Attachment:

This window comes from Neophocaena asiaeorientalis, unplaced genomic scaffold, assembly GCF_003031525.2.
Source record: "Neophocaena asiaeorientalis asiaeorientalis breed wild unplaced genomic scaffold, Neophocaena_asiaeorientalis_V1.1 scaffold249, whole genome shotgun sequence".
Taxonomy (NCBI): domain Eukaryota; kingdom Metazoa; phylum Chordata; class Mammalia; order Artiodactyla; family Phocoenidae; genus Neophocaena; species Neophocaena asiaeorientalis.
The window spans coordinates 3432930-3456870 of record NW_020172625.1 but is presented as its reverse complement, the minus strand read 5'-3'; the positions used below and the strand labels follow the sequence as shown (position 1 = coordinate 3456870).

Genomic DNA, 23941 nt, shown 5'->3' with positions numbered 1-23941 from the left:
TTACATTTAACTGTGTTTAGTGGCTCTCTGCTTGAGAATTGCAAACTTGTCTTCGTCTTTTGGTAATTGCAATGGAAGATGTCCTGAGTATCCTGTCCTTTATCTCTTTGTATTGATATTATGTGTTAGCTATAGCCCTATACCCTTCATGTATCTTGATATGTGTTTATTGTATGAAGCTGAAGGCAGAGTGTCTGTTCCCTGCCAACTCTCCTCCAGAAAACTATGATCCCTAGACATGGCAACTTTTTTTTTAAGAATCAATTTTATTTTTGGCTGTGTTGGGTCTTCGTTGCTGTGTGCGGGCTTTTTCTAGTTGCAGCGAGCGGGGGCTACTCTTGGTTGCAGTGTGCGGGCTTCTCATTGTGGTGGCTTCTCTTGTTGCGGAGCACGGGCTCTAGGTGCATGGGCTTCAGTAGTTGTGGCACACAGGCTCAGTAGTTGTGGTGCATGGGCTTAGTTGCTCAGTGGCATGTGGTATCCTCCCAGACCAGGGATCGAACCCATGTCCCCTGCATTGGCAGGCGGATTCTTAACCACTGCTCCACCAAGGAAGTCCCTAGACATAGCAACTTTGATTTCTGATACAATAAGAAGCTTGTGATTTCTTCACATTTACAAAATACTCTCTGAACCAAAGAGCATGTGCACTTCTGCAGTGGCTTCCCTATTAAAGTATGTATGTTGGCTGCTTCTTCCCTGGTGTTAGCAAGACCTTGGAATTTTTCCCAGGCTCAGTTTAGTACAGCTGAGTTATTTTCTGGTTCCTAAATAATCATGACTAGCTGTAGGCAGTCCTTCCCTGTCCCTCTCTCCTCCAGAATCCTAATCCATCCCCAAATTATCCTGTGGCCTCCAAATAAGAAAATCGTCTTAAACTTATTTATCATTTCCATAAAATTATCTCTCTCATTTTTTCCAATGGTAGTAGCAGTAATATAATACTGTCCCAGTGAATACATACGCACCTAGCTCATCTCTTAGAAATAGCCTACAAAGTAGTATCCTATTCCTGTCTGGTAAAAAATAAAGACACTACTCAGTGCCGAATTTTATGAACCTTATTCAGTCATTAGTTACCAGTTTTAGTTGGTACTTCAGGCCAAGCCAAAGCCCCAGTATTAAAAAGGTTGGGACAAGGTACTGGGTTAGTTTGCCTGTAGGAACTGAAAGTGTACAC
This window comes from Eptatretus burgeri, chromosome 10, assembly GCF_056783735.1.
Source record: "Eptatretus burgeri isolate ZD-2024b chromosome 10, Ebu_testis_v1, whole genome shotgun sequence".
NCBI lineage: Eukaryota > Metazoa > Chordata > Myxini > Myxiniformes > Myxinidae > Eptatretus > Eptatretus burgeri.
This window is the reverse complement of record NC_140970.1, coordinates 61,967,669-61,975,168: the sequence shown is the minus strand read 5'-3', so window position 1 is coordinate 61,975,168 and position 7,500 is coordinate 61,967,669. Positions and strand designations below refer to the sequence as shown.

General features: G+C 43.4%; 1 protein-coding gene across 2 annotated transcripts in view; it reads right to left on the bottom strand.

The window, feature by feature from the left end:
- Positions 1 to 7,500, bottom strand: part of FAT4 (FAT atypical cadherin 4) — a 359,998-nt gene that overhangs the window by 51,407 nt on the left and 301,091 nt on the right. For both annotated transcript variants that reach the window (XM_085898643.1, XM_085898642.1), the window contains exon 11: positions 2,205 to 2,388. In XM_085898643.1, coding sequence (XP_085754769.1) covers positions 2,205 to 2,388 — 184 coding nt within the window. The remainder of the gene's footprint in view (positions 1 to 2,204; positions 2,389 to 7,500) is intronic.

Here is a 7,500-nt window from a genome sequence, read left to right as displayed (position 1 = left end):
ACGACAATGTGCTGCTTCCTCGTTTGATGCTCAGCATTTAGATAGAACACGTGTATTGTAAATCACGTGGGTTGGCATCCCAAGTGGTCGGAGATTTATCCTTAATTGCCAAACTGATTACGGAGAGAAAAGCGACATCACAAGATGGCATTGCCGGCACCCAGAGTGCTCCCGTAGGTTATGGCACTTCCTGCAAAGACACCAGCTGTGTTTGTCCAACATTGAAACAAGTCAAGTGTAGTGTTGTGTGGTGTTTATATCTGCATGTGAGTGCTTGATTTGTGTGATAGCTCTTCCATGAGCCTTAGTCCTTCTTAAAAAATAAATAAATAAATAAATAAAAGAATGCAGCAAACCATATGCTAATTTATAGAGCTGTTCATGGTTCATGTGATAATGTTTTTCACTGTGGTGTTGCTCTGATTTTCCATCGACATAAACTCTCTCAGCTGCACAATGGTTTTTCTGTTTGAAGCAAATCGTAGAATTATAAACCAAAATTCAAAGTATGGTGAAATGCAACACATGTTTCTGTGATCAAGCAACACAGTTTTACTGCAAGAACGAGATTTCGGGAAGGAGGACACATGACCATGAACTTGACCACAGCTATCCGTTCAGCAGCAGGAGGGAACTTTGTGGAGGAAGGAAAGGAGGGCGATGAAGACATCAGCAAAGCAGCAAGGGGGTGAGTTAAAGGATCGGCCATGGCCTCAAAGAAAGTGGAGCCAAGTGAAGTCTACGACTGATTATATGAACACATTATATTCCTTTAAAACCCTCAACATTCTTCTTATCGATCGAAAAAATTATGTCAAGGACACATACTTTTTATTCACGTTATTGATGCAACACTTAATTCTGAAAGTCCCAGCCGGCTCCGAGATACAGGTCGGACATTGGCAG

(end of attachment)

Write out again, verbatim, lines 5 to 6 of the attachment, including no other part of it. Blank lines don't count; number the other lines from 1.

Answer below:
Genomic DNA, 23941 nt, shown 5'->3' with positions numbered 1-23941 from the left:
TTACATTTAACTGTGTTTAGTGGCTCTCTGCTTGAGAATTGCAAACTTGTCTTCGTCTTTTGGTAATTGCAATGGAAGATGTCCTGAGTATCCTGTCCTTTATCTCTTTGTATTGATATTATGTGTTAGCTATAGCCCTATACCCTTCATGTATCTTGATATGTGTTTATTGTATGAAGCTGAAGGCAGAGTGTCTGTTCCCTGCCAACTCTCCTCCAGAAAACTATGATCCCTAGACATGGCAACTTTTTTTTTAAGAATCAATTTTATTTTTGGCTGTGTTGGGTCTTCGTTGCTGTGTGCGGGCTTTTTCTAGTTGCAGCGAGCGGGGGCTACTCTTGGTTGCAGTGTGCGGGCTTCTCATTGTGGTGGCTTCTCTTGTTGCGGAGCACGGGCTCTAGGTGCATGGGCTTCAGTAGTTGTGGCACACAGGCTCAGTAGTTGTGGTGCATGGGCTTAGTTGCTCAGTGGCATGTGGTATCCTCCCAGACCAGGGATCGAACCCATGTCCCCTGCATTGGCAGGCGGATTCTTAACCACTGCTCCACCAAGGAAGTCCCTAGACATAGCAACTTTGATTTCTGATACAATAAGAAGCTTGTGATTTCTTCACATTTACAAAATACTCTCTGAACCAAAGAGCATGTGCACTTCTGCAGTGGCTTCCCTATTAAAGTATGTATGTTGGCTGCTTCTTCCCTGGTGTTAGCAAGACCTTGGAATTTTTCCCAGGCTCAGTTTAGTACAGCTGAGTTATTTTCTGGTTCCTAAATAATCATGACTAGCTGTAGGCAGTCCTTCCCTGTCCCTCTCTCCTCCAGAATCCTAATCCATCCCCAAATTATCCTGTGGCCTCCAAATAAGAAAATCGTCTTAAACTTATTTATCATTTCCATAAAATTATCTCTCTCATTTTTTCCAATGGTAGTAGCAGTAATATAATACTGTCCCAGTGAATACATACGCACCTAGCTCATCTCTTAGAAATAGCCTACAAAGTAGTATCCTATTCCTGTCTGGTAAAAAATAAAGACACTACTCAGTGCCGAATTTTATGAACCTTATTCAGTCATTAGTTACCAGTTTTAGTTGGTACTTCAGGCCAAGCCAAAGCCCCAGTATTAAAAAGGTTGGGACAAGGTACTGGGTTAGTTTGCCTGTAGGAACTGAAAGTGTACAC